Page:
Crisis Management: How Two Nonprofits Handled Crisis—and Why You Need to Be Prepared
On the morning of Jan. 13, 2015, Kim Jones was killed at a bus stop just outside Temple University’s campus. The 56-year-old mother-of-two was on her way to work at Turning Points for Children—the Philadelphia youth-advocacy nonprofit where she served as a program director—when a masked gunman approached from behind, fired a single shot into the back of her head and walked away.
Authorities immediately ruled out robbery—Philly.com reported that all of Jones’ valuables were still on her when police arrived. It allegedly was a planned assault, carried out in broad daylight by an attacker who, as security footage would show, took care to avoid cameras and remain concealed. It was an execution.
In the days following the homicide, investigators pored over surveillance video, tracing the shooter’s path from the crime scene back to a 2007 GMC Yukon. The vehicle belonged to 36-year-old Philadelphia native Randolph Sanders. Detectives had heard his name before.
Sanders worked for Turning Points for Children. Jones had hired him.
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Even in Philadelphia, a city with a homicide rate more than three times the national average, the initial news of Jones’ death made local headlines. It was a brutal crime, and rumors that it was work-related—there was speculation that Jones was somehow involved in separating children from families—while ultimately untrue, put Turning Points for Children in the media spotlight.
Turning Points for Children, for its part, responded well. It reacted quickly in the immediate aftermath of the killing, informing staff and the board of directors, bringing in grief counselors to meet with employees, and setting up a makeshift war-room where human resources and communications teams could monitor television reports and develop a strategy for dealing with the press. The organization had done everything right. But it couldn’t prepare for what came next.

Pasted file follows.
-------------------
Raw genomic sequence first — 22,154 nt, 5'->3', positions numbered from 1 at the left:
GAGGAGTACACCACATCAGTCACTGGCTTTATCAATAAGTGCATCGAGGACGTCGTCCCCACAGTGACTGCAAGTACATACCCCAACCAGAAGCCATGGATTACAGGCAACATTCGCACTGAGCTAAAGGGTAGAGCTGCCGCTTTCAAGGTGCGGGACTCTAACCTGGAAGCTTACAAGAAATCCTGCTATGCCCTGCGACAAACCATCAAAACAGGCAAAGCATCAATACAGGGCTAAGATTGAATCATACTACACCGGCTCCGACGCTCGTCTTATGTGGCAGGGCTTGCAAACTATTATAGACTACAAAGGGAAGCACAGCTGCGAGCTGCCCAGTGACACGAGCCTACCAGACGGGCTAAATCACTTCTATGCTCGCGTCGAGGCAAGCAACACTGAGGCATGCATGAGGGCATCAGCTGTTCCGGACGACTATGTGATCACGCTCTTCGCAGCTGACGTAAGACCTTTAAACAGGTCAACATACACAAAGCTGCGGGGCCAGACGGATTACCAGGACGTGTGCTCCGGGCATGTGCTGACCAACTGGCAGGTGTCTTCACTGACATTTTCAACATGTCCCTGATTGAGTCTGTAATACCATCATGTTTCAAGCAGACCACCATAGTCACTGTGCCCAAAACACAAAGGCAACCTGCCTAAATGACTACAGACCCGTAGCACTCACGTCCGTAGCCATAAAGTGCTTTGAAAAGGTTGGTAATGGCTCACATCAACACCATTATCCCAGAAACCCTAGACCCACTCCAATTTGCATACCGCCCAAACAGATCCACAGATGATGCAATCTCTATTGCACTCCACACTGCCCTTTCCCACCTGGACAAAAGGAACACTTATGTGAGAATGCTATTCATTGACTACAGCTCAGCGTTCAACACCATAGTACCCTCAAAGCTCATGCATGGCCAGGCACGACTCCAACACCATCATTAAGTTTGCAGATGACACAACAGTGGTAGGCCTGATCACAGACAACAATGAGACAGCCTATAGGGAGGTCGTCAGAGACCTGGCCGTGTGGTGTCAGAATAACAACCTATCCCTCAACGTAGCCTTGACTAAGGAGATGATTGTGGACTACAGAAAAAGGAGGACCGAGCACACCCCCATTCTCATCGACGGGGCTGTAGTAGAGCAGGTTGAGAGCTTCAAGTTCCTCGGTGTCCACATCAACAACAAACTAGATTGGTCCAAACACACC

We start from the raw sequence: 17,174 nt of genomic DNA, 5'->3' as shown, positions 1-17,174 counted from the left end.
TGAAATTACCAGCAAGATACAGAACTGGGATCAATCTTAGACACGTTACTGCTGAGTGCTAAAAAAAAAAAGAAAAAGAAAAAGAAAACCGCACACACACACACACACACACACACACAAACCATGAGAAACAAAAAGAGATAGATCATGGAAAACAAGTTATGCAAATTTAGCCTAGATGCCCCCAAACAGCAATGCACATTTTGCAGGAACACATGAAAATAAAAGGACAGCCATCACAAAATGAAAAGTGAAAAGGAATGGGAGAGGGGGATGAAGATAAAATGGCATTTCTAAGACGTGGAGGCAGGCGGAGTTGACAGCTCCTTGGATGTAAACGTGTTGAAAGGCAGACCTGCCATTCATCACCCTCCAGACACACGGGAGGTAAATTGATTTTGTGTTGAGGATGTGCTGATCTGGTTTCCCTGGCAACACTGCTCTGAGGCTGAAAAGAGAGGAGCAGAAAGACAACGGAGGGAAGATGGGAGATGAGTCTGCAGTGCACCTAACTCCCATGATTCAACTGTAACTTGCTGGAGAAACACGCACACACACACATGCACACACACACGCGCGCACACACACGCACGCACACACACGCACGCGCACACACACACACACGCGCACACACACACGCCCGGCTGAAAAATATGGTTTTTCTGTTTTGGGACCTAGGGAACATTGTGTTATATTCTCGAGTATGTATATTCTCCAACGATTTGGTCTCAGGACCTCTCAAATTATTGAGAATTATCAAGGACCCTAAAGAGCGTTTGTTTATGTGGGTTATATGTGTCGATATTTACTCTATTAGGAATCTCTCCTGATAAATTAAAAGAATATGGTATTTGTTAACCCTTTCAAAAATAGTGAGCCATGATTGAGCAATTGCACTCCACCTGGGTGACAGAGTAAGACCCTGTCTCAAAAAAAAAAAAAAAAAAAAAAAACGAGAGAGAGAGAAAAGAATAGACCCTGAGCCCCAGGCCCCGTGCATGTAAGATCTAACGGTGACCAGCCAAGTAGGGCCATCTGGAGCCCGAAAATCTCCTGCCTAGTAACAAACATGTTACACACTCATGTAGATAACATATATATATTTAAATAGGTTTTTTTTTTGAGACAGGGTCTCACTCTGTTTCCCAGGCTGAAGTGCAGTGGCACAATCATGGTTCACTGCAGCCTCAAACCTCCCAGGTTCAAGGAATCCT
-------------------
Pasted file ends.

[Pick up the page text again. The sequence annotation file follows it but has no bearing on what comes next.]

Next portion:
Police arrested Sanders on Feb. 2, three weeks after the killing. He confessed, and almost immediately the details started to emerge. In 2012, Jones hired Sanders as assistant director of Turning Points for Children’s Families and Schools Together (FAST) after-school program. According to investigators, Jones had begun to suspect that Sanders was stealing funds from the nonprofit. The morning of the homicide, Jones had a meeting scheduled with the Department of Human Services (the organization that funds Turning Points for Children) and Sanders allegedly believed she was going to turn him in. “He laid in wait, and he ambushed her,” said Philadelphia Homicide Captain James Clark in a statement. Then, according to Philly.com, Sanders gave a television interview the day after the slaying—“We’re all just stunned, just stunned, just stunned,” he told 6ABC News Philadelphia—and attended Jones’ funeral.
Turning Points for Children was blindsided. “Quite honestly, one of the things we did not anticipate was that the perpetrator would have been one of us,” said Mike Vogel, the organization’s CEO. “We work in a business where we care about our clients and we care about one another, and it was just kind of not on our radar that it could have played out the way it did—especially when that person grieved with us, speculated with us on who could have done such a thing, went to Kim’s funeral. All those things played out negatively in our minds. The day that the police ended up arresting Randolph, I spent a good part of the day trying to convince them that they had the wrong person, because I couldn’t wrap my head around it.”
The story made national news. And as the media circled and headlines mounted, it became clear that Turning Points for Children—still reeling from Jones’ death—had an even bigger crisis on its hands. Its mission was at risk. “Every time Jones’ name was brought up in the press, Turning Points for Children was mentioned as her employer,” explained Brian Goldthorpe, president of Privileged Communication, the Washington, D.C.-based communications and strategy firm that would help develop Turning Points for Children’s crisis communications plan. “Where the organization was in the habit of developing good, positive, proactive press and sharing its stories with the media, if you Googled them, all you would find was information about the [killing.] So, all of Turning Points’ efforts to get its narrative out there became problematic.”